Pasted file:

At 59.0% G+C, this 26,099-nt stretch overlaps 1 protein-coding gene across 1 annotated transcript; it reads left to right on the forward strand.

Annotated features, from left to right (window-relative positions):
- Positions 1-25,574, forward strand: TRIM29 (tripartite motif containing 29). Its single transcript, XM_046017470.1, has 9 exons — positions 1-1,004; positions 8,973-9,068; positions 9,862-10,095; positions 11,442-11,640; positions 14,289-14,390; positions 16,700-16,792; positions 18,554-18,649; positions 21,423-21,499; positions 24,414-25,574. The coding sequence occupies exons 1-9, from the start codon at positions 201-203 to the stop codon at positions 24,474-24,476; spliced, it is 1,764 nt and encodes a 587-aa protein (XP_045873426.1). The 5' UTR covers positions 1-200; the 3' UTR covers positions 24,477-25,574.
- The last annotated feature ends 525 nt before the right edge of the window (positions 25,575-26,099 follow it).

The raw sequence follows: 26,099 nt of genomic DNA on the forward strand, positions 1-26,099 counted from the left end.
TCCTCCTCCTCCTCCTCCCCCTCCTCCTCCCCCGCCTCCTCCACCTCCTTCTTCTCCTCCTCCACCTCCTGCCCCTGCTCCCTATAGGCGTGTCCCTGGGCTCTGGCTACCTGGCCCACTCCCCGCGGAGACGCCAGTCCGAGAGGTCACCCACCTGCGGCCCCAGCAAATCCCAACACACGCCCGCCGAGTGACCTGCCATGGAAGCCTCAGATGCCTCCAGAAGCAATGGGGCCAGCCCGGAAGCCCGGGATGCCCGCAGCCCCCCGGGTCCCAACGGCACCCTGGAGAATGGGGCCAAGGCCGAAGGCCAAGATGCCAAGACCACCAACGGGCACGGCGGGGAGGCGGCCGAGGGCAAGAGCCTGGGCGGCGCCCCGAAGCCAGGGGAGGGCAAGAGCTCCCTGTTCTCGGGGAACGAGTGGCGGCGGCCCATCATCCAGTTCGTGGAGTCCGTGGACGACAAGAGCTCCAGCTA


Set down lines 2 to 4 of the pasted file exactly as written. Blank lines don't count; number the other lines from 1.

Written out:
Annotated features, from left to right (window-relative positions):
- Positions 1-25,574, forward strand: TRIM29 (tripartite motif containing 29). Its single transcript, XM_046017470.1, has 9 exons — positions 1-1,004; positions 8,973-9,068; positions 9,862-10,095; positions 11,442-11,640; positions 14,289-14,390; positions 16,700-16,792; positions 18,554-18,649; positions 21,423-21,499; positions 24,414-25,574. The coding sequence occupies exons 1-9, from the start codon at positions 201-203 to the stop codon at positions 24,474-24,476; spliced, it is 1,764 nt and encodes a 587-aa protein (XP_045873426.1). The 5' UTR covers positions 1-200; the 3' UTR covers positions 24,477-25,574.
- The last annotated feature ends 525 nt before the right edge of the window (positions 25,575-26,099 follow it).